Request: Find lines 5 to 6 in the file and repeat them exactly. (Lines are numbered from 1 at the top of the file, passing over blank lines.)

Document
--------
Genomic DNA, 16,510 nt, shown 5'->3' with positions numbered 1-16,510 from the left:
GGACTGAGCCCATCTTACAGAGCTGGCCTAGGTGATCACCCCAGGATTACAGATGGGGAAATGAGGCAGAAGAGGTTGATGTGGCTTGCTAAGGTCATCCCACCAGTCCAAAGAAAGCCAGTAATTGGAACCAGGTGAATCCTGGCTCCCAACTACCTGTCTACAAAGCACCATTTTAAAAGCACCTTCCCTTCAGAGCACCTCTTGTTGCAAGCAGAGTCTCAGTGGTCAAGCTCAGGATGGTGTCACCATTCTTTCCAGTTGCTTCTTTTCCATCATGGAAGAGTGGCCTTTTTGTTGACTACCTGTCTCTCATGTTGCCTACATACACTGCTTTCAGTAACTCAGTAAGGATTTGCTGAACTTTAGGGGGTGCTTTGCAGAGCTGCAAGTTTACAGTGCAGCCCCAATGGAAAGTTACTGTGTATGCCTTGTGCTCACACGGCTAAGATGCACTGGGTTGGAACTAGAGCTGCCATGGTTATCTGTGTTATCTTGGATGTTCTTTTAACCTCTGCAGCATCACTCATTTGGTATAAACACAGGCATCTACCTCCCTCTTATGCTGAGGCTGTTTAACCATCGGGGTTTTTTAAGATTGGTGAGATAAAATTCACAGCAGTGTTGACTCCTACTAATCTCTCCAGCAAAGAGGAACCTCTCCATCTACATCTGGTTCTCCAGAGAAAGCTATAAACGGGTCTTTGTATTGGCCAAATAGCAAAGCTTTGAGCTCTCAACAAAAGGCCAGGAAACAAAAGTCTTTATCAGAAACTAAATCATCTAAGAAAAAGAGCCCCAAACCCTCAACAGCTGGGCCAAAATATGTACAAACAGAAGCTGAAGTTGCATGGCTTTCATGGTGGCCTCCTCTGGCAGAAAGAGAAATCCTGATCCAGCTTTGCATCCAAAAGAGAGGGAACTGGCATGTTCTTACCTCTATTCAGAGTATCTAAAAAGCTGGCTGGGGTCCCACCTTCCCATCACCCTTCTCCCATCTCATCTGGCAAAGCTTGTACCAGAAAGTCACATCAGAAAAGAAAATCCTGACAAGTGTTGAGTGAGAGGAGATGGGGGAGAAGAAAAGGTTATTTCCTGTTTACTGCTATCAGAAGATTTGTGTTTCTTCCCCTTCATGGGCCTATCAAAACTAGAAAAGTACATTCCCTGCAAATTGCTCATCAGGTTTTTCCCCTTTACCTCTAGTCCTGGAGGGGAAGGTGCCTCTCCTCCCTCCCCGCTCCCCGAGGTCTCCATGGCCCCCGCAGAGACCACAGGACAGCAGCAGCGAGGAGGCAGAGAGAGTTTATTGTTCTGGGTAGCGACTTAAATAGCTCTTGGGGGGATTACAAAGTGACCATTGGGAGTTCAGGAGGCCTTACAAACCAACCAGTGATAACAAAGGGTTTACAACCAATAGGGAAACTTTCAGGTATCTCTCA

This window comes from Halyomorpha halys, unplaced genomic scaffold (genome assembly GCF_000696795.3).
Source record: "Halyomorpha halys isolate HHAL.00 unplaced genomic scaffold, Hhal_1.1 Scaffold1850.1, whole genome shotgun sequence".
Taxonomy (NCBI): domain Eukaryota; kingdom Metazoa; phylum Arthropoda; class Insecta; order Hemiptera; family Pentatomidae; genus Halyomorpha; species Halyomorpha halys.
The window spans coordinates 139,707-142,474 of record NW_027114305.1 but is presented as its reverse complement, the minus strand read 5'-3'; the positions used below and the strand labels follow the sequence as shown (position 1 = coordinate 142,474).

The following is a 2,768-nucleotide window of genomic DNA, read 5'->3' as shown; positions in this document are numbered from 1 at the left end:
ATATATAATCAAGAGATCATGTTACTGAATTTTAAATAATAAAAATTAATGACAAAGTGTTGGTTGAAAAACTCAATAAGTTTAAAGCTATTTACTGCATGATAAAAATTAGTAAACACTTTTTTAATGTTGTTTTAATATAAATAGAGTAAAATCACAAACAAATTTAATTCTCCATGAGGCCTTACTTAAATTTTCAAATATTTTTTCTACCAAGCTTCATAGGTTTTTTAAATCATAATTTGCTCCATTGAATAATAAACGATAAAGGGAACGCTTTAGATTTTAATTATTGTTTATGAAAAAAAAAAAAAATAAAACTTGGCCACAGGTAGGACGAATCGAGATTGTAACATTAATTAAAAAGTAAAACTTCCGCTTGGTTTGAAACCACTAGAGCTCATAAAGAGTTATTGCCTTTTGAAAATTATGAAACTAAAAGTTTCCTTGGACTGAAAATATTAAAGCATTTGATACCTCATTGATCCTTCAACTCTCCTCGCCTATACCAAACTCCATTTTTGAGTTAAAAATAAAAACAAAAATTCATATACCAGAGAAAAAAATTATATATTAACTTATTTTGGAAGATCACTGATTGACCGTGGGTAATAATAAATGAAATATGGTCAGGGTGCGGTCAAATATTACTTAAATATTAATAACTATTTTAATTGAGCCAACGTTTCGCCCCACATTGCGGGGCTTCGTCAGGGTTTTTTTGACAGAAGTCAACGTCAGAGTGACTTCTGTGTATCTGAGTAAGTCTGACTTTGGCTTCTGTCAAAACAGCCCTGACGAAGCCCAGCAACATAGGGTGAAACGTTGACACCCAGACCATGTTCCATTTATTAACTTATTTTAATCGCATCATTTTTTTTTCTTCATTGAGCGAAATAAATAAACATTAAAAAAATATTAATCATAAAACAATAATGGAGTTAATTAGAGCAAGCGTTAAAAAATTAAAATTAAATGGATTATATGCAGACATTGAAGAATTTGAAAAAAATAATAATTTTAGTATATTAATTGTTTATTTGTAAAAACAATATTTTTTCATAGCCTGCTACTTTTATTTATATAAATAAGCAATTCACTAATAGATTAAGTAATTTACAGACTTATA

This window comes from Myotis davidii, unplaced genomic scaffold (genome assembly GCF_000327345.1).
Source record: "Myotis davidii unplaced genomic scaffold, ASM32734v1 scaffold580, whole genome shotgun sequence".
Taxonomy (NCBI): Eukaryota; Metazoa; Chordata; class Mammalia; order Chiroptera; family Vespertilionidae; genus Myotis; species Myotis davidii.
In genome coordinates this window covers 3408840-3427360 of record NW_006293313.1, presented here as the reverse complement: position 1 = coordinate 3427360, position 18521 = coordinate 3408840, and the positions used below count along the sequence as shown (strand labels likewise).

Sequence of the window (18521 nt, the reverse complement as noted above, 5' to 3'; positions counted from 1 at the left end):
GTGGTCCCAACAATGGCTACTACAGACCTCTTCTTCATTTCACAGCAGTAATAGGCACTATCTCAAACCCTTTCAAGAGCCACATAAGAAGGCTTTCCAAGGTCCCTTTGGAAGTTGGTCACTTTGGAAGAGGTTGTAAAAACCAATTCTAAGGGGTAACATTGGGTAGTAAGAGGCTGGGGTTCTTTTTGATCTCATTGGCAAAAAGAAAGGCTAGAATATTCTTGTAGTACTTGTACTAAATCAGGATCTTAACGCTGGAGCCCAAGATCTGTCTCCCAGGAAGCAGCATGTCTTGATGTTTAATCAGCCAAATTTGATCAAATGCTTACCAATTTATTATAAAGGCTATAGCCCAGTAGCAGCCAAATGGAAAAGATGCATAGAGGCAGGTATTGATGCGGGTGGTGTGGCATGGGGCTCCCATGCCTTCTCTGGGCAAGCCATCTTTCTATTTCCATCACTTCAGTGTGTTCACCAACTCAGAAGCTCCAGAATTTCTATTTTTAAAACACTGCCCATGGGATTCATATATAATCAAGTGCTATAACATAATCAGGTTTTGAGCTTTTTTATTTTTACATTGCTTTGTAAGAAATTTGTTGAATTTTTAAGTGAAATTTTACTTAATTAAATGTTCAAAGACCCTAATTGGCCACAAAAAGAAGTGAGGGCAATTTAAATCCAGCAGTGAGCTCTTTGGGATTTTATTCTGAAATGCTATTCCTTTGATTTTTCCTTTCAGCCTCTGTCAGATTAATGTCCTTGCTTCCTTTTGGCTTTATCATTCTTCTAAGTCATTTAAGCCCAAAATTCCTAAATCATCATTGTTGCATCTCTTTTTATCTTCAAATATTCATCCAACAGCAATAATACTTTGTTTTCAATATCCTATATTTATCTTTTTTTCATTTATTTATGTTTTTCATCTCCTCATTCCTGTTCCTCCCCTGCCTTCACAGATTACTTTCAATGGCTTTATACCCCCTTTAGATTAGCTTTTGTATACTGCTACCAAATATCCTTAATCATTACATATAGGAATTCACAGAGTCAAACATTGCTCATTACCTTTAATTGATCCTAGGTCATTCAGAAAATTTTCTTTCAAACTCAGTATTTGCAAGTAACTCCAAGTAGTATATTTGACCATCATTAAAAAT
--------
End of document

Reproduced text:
Taxonomy (NCBI): domain Eukaryota; kingdom Metazoa; phylum Arthropoda; class Insecta; order Hemiptera; family Pentatomidae; genus Halyomorpha; species Halyomorpha halys.
The window spans coordinates 139,707-142,474 of record NW_027114305.1 but is presented as its reverse complement, the minus strand read 5'-3'; the positions used below and the strand labels follow the sequence as shown (position 1 = coordinate 142,474).